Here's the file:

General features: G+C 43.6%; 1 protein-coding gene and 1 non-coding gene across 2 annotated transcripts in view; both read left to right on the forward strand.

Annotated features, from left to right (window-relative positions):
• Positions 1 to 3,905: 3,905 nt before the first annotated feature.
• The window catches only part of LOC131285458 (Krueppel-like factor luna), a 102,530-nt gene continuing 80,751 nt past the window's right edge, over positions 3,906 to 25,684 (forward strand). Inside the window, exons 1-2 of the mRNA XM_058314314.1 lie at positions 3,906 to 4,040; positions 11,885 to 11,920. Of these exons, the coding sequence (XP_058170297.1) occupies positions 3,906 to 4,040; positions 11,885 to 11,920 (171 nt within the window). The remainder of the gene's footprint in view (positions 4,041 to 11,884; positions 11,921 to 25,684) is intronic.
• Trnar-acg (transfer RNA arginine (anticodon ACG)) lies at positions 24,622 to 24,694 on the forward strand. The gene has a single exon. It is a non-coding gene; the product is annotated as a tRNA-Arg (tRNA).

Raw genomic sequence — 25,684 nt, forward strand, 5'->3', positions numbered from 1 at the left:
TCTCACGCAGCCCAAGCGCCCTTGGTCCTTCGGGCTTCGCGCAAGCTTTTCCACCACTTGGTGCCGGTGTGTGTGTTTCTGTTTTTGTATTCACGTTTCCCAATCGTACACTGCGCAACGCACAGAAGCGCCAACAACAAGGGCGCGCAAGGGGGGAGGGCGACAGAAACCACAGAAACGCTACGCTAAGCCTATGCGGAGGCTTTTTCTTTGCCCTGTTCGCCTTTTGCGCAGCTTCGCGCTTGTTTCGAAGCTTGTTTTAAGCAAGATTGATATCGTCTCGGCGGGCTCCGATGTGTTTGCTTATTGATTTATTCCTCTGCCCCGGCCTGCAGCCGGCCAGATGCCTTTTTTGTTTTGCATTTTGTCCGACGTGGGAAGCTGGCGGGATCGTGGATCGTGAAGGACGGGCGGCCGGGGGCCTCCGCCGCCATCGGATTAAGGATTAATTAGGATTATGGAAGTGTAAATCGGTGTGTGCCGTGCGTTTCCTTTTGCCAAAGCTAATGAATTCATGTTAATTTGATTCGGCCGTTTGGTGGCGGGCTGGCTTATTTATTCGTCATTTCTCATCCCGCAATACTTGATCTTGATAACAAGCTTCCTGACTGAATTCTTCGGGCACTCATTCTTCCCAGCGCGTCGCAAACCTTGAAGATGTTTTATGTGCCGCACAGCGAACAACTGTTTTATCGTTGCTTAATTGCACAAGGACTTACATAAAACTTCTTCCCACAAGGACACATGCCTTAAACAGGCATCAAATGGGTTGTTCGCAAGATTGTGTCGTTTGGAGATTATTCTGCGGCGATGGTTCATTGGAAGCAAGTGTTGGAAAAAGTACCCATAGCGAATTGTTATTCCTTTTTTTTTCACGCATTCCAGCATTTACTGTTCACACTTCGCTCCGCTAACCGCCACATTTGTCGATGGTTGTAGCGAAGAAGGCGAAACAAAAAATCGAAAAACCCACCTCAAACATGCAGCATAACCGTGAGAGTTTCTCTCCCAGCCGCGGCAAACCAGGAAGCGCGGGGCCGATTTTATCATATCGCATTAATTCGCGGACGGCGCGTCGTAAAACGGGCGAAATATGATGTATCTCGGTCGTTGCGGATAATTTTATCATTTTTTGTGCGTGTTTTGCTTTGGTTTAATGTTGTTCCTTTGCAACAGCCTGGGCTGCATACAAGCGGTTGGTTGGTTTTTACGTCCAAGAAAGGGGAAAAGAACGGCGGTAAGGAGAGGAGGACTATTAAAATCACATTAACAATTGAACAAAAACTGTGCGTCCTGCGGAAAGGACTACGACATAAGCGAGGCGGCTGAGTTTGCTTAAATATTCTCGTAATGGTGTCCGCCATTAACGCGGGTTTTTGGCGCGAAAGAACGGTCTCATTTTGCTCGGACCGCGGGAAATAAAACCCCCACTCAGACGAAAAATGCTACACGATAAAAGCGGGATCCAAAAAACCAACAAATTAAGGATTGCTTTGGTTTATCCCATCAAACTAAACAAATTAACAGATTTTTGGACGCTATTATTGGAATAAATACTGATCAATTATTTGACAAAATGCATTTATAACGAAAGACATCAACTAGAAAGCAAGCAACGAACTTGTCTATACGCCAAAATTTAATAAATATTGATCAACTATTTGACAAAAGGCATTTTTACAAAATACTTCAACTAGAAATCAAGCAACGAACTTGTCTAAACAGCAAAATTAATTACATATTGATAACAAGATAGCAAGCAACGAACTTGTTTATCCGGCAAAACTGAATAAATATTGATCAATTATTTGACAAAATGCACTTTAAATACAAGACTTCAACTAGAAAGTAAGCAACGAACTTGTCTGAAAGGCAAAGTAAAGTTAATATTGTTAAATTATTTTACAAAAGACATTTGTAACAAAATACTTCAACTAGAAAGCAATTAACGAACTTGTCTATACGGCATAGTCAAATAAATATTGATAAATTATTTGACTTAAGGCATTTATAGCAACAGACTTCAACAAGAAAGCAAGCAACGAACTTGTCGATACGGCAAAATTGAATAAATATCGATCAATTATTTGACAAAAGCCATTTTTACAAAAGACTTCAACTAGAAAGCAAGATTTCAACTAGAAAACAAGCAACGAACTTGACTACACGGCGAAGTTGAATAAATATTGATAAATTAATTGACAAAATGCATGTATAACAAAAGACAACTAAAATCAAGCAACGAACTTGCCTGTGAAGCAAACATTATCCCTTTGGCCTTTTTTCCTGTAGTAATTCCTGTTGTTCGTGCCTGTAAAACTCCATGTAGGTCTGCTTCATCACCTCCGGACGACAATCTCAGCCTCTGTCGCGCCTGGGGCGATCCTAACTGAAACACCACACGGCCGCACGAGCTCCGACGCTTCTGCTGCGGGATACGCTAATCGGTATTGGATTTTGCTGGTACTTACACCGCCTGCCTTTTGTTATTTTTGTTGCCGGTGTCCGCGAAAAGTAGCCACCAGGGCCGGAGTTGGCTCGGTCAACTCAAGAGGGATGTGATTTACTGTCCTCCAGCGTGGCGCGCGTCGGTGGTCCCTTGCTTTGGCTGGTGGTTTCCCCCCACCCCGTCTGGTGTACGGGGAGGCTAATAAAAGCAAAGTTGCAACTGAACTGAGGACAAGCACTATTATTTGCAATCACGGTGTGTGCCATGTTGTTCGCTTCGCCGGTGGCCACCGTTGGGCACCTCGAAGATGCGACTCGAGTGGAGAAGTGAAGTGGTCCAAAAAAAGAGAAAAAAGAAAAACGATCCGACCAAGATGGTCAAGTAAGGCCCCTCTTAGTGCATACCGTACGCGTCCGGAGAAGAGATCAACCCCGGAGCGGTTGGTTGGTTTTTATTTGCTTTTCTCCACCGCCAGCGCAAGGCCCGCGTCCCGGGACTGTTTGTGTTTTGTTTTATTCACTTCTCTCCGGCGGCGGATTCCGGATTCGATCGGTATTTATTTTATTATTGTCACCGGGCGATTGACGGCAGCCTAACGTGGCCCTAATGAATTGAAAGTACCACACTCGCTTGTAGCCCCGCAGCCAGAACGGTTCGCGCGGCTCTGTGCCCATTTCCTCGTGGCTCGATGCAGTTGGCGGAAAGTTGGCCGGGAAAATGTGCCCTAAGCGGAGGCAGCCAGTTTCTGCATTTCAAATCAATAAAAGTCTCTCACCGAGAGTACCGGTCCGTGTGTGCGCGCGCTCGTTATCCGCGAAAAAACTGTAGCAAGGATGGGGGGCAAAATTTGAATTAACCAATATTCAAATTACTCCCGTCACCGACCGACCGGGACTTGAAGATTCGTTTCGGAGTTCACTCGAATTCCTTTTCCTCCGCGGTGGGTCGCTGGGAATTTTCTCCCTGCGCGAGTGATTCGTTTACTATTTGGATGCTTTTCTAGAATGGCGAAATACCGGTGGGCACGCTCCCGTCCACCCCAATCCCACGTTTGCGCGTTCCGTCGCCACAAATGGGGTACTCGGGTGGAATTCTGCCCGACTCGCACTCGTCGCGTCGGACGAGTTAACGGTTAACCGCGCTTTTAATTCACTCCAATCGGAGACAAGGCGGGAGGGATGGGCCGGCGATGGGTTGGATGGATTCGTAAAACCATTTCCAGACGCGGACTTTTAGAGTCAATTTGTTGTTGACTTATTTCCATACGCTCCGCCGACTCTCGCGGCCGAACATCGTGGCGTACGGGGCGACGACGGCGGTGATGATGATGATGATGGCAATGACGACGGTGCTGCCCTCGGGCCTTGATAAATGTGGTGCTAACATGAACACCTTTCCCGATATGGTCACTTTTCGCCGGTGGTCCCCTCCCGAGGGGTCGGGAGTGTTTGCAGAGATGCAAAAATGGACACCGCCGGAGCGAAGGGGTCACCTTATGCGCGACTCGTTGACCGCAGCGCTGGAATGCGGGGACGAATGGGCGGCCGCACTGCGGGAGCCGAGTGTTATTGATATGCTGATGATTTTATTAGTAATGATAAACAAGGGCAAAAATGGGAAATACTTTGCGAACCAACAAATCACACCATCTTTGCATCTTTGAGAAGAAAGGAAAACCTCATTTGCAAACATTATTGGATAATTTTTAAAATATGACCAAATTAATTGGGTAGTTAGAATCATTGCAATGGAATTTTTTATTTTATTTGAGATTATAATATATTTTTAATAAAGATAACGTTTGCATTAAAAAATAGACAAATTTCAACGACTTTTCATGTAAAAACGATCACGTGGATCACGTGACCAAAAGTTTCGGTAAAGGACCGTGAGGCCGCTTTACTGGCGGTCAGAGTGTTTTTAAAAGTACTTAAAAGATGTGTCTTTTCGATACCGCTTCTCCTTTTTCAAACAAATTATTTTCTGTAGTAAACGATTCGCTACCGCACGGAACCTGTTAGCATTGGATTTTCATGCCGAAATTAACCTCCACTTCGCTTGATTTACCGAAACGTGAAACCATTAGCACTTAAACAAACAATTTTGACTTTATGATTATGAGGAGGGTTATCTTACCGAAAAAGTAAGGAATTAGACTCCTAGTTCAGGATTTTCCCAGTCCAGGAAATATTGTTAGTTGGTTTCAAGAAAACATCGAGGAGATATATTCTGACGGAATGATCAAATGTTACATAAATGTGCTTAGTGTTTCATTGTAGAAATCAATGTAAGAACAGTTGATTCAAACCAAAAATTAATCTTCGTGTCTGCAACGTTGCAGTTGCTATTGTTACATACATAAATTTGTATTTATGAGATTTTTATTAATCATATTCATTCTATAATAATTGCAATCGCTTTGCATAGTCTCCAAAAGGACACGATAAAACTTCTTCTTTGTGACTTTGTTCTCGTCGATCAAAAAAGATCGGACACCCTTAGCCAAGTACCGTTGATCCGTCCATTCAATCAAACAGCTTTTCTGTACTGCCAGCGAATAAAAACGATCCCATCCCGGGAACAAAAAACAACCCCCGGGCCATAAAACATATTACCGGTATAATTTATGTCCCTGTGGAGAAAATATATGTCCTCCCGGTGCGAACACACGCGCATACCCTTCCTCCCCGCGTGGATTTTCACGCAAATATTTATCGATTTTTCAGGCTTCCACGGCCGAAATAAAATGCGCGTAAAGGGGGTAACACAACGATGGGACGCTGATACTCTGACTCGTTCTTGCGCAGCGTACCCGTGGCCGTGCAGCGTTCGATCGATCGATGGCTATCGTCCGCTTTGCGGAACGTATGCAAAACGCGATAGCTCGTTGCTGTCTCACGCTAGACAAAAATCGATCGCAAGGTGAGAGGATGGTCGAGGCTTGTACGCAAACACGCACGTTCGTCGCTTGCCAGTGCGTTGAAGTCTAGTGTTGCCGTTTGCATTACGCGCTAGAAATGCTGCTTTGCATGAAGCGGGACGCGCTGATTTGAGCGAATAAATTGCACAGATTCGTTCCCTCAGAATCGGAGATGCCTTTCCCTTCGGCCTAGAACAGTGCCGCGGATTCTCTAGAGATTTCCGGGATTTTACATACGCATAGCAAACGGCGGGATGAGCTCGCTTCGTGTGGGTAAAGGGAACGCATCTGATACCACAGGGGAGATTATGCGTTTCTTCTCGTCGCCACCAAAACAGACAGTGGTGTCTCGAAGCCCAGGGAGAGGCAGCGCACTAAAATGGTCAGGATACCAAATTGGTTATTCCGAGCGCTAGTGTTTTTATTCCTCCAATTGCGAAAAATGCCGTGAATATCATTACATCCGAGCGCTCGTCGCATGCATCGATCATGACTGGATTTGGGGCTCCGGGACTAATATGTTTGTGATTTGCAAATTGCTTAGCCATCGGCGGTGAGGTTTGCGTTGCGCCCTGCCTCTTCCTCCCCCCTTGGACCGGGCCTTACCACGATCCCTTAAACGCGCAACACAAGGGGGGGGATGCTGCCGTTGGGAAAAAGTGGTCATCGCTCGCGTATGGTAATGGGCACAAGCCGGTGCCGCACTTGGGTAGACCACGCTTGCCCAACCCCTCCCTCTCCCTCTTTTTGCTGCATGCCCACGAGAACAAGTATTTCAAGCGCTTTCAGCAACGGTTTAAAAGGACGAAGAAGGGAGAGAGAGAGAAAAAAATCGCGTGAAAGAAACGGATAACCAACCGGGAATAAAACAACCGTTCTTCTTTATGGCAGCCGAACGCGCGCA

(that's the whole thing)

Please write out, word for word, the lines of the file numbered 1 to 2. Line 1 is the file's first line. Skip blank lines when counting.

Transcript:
General features: G+C 43.6%; 1 protein-coding gene and 1 non-coding gene across 2 annotated transcripts in view; both read left to right on the forward strand.

Annotated features, from left to right (window-relative positions):